July 16, 2007 A researcher at the University of Missouri-Columbia has found that girls who talk very extensively about their problems with friends are likely to become more anxious and depressed.
The research was conducted by Amanda Rose, associate professor of psychological sciences in the College of Arts and Science. The six-month study, which included boys and girls, examined the effects of co-rumination -- excessively talking with friends about problems and concerns. Rose discovered that girls co-ruminate more than boys, especially in adolescence, and that girls who co-ruminated the most in the fall of the school year were most likely to be more depressed and anxious by the spring.
"When girls co-ruminate, they're spending such a high percentage of their time dwelling on problems and concerns that it probably makes them feel sad and more hopeless about the problems because those problems are in the forefront of their minds. Those are symptoms of depression," Rose said. "In terms of anxiety, co-ruminating likely makes them feel more worried about the problems, including about their consequences. Co-rumination also may lead to depression and anxiety because it takes so much time -- time that could be used to engage in other, more positive activities that could help distract youth from their problems. This is especially true for problems that girls can't control, such as whether a particular boy likes them, or whether they get invited to a party that all of the popular kids are attending."
The study involved 813 third, fifth, seventh and ninth grade students. The participants answered questionnaires that assessed co-rumination, depression, anxiety and the quality of their best friendship in the fall and spring of the school year.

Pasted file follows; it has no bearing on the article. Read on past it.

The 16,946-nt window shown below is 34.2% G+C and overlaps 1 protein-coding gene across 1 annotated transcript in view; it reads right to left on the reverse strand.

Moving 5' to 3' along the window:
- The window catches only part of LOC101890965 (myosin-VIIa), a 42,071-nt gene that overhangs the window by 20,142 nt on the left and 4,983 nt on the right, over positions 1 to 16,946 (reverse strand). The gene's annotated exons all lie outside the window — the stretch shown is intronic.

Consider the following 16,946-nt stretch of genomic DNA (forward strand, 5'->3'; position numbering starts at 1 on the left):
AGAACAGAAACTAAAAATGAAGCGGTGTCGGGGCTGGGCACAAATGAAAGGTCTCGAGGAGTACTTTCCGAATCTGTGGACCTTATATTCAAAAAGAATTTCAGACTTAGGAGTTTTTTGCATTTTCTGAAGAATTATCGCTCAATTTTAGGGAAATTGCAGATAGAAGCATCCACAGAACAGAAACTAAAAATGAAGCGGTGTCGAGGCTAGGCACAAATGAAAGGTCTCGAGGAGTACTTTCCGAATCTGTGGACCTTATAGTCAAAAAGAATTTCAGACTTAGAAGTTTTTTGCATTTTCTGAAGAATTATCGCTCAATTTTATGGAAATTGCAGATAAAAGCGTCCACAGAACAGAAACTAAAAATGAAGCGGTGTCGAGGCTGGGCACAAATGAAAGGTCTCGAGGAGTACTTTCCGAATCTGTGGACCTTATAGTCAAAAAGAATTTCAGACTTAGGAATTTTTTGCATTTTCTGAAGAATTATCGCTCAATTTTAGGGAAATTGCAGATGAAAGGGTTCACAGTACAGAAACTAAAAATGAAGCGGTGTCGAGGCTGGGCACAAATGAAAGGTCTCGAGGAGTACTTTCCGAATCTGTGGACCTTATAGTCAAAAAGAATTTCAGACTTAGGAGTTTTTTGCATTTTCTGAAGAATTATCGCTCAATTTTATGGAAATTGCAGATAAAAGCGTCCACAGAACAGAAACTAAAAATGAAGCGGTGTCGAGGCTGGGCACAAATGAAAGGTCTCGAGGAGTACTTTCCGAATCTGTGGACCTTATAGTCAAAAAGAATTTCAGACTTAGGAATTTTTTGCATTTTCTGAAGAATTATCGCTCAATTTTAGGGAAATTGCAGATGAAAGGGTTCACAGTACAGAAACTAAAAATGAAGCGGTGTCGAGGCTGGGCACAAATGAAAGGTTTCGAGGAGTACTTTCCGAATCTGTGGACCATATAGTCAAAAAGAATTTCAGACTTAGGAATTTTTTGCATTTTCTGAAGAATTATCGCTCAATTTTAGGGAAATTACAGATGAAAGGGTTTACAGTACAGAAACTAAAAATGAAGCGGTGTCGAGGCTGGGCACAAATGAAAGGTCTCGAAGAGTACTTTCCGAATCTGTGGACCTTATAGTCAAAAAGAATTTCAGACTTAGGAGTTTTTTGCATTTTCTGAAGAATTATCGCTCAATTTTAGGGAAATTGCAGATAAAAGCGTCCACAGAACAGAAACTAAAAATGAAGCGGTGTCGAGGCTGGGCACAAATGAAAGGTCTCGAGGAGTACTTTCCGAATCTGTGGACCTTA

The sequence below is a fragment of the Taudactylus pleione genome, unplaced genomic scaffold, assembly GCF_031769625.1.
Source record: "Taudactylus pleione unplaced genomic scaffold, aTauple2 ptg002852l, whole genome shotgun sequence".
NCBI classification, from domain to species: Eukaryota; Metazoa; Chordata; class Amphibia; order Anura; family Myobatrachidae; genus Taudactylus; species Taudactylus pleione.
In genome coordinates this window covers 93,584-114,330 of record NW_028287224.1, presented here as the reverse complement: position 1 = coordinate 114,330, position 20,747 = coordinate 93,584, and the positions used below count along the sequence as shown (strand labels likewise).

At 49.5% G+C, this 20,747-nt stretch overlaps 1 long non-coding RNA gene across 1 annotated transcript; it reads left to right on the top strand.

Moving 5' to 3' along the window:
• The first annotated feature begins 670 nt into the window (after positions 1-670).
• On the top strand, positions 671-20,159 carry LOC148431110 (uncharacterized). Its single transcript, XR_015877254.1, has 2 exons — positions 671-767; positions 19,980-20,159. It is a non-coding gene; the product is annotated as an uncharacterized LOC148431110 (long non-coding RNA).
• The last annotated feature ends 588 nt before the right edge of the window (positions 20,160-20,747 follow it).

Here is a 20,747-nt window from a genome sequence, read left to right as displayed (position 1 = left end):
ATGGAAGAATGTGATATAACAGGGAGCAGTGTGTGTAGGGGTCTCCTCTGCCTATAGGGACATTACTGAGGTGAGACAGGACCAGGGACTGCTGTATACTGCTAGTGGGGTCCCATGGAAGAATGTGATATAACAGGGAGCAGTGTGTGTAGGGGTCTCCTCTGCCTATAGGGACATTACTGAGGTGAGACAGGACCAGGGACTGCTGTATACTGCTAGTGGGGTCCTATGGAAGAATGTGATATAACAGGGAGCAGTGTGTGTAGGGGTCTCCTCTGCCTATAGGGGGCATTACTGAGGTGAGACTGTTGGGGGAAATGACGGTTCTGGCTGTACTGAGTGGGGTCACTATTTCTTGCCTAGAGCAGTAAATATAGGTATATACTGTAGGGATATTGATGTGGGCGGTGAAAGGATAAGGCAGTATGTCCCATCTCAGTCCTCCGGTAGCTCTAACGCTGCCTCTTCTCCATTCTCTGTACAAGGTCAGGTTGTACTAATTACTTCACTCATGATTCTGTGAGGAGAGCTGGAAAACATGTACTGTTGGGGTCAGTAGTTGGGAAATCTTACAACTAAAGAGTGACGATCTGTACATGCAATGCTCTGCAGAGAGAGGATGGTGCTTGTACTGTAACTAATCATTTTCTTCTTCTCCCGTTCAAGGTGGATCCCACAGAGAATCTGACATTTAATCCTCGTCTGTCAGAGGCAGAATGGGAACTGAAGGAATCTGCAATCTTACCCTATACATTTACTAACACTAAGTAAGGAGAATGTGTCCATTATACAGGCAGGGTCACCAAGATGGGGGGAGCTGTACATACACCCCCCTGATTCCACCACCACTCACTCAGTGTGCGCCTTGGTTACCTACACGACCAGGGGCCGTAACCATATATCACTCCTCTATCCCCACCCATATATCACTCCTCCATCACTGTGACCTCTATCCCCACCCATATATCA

Ironically, although co-rumination was related to increased depression and anxiety, Rose also found that co-rumination was associated with positive friendship quality, including feelings of closeness between friends. Boys who co-ruminated also developed closer friendships across the school year but did not develop greater depressive and anxiety symptoms over time.
"For years, we have encouraged kids to find friends who they can talk to about their problems, and with whom they can give and receive social support," Rose said. "In general, talking about problems and getting social support is linked with being healthy. What's intriguing about theses findings is that co-rumination likely represents too much of a good thing. Some kids, especially girls, are taking talking about problems to an extreme. When that happens, the balance tips, and talking about problems with friends can become emotionally unhealthy."
Rose said adolescents should be encouraged to talk about their problems, but only in moderation and without co-ruminating.
"They also should engage in other activities, like sports, which can help them take their minds off their problems, especially problems that they can't control," she said.
The study, "Prospective Associations of Co-Rumination With Friendship and Emotional Adjustment: Considering the Socioemotional Trade-Offs of Co-rumination," will be published in the July issue of Development Psychology.
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